Psychodynamic Therapy in the Treatment of PTSD

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A number of treatments, including cognitive-behavioral and psychodynamic therapy, have been developed to help people recover from the effects of post-traumatic stress disorder (PTSD).

If you're seeking treatment for PTSD symptoms, it's important to understand the difference between the two forms of therapy. Get the facts on both with this review.

Types of Cognitive-Behavioral Therapy

Cognitive-behavioral therapies for PTSD are based on the idea that problems arise as a result of the way people interpret or evaluate situations, thoughts, and feelings, as well as the problematic ways these evaluations cause people to act (for example, through avoidance).

Examples of cognitive-behavioral therapies for PTSD include:

Cognitive-behavioral therapy has been found to be successful in reducing the symptoms of PTSD.

Psychodynamic Psychotherapy

Psychodynamic approaches to PTSD focus on a number of different factors that may influence or cause PTSD symptoms, such as:

  • Early childhood experiences (particularly our level of attachment to our parents)
  • Current relationships and the things people do (often without being aware of it) to protect themselves from upsetting thoughts
  • Feelings that are the result of experiencing a traumatic event (these "things" are called "defense mechanisms")

Unlike cognitive-behavioral therapy, psychodynamic psychotherapy places a large emphasis on the unconscious mind, where upsetting feelings, urges, and thoughts that are too painful for us to directly look at are housed. Even though these painful feelings, urges, and thoughts are outside of our awareness, they still influence our behavior.

For example, they may lead you to avoid starting a relationship with someone, because the relationship could bring up some of these painful feelings. Therefore, just as with cognitive-behavioral therapy, psychodynamic therapy also wants to bring about changes in behavior. It is just that the road it takes to get there is different.

How Psychodynamic Therapy Works

Bringing about a change in symptoms or behavior requires getting in touch with and "working through" those painful unconscious feelings. To do this, the psychodynamic therapist will assist the patient in recognizing the defense mechanisms being used, what they are being used for (to avoid painful feelings in the unconscious mind stemming from a traumatic experience), and connecting with and appropriately releasing those feelings and thoughts that were previously being avoided.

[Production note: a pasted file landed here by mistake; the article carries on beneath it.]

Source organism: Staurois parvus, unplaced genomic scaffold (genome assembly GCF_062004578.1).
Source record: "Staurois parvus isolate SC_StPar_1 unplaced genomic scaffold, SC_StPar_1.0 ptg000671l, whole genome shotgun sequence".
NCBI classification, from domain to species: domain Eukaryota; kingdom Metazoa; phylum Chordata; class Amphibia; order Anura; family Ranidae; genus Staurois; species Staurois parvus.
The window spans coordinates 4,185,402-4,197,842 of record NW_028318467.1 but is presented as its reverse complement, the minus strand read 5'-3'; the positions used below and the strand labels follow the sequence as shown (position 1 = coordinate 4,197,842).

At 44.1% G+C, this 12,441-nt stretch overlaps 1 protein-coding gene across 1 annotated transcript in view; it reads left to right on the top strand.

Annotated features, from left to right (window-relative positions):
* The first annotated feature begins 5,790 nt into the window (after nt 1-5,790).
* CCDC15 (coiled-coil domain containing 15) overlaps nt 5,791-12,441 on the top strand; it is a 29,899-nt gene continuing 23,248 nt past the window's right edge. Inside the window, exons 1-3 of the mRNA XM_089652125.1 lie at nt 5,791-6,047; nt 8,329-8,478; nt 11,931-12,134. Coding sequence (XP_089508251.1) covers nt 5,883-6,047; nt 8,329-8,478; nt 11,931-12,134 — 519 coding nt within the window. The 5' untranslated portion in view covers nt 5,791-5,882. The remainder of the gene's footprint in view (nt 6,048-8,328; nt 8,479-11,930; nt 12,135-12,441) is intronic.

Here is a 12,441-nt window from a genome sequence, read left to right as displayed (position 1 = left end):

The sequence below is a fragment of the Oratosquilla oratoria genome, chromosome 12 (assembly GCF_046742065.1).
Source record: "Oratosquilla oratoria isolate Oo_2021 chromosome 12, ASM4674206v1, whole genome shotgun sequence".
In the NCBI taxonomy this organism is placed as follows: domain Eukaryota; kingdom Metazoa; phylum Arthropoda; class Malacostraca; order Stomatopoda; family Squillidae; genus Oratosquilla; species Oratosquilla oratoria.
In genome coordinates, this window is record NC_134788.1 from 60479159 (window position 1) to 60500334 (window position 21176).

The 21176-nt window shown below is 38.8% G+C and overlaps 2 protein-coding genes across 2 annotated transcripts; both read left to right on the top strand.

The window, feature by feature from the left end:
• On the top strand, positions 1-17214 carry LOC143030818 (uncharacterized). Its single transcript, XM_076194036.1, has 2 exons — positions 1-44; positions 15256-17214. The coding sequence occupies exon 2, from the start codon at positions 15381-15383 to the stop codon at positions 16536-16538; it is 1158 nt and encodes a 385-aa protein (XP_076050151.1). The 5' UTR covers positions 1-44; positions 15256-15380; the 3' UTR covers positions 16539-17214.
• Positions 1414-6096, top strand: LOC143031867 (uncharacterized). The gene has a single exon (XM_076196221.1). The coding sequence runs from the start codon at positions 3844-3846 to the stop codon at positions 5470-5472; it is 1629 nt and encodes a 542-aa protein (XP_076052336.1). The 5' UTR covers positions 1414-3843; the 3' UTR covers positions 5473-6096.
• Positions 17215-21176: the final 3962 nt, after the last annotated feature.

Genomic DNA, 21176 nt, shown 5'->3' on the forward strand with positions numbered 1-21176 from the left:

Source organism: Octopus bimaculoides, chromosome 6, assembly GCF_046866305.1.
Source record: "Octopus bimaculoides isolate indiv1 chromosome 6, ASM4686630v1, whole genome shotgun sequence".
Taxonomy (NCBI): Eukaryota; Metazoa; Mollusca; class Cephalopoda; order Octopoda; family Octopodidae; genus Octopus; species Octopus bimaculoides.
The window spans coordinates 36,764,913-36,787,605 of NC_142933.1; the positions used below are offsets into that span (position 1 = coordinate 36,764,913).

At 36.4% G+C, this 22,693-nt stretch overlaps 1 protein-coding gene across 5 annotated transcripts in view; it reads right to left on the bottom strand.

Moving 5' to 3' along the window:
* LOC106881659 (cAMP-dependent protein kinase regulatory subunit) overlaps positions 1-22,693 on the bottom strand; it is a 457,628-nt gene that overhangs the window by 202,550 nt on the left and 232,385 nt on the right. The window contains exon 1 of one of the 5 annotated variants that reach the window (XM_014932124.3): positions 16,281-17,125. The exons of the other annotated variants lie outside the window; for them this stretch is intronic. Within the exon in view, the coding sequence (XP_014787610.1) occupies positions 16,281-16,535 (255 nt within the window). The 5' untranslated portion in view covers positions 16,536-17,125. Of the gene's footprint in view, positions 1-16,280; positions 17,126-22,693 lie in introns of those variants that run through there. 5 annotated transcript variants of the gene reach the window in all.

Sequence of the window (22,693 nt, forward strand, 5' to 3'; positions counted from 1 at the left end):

For example, over several sessions, a psychodynamic therapist may notice one of the following defense mechanisms:

  • Disavowal: When a patient is denying the extent to which a traumatic event has impacted their life. This common defense mechanism may be used to protect people from something that they don't have the ability to cope with.
  • Displacement: When a patient is expressing anger and putting blame on family members even though they haven't done anything to deserve it. In this case, the therapist may interpret this behavior as a sign that the patient is actually upset with and blaming herself for the traumatic event. Since this anger and guilt is too difficult to cope with, it is expressed toward others.

In both of these cases, the therapist would interpret the patient's behavior and share this interpretation with the patient.

The therapist and patient can begin to break down these unhealthy defense mechanisms and bring insight to the underlying problem. Through this insight, the patient can then begin to work through those painful feelings in a healthier and more appropriate manner.

Studies on Effectiveness of Psychodynamic Psychotherapy

Psychodynamic psychotherapy for PTSD has not been studied as extensively as cognitive-behavioral therapy for PTSD. Of the studies that have been conducted, though, it has been shown that psychodynamic psychotherapy can have a number of benefits.

For example, studies of psychodynamic therapy for PTSD have shown that after therapy, people report improvement in the following:

  • Interpersonal relationships
  • Fewer feelings of hostility and inadequacy
  • More confidence and assertiveness
  • Reductions in PTSD symptoms and depression

Which Type of Therapy Should You Use?

The answer to this question is really based on your personal preference. Both cognitive-behavioral therapy and psychodynamic psychotherapy can have benefits for someone with PTSD.

Cognitive-behavioral and psychodynamic therapists, however, take different approaches to the treatment of PTSD, and some people may prefer one approach to the other.

Cognitive-behavioral and psychodynamic therapists, however, take different approaches to the treatment of PTSD, and some people may prefer one approach to the other.

Therapy is going to be the most effective if you buy into the approach and have a good relationship with your therapist. So it is important to shop around and find the best fit for you. You can find PTSD treatment providers in your area through UCompare HealthCare as well as the Anxiety Disorder Association of America.

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Article Sources
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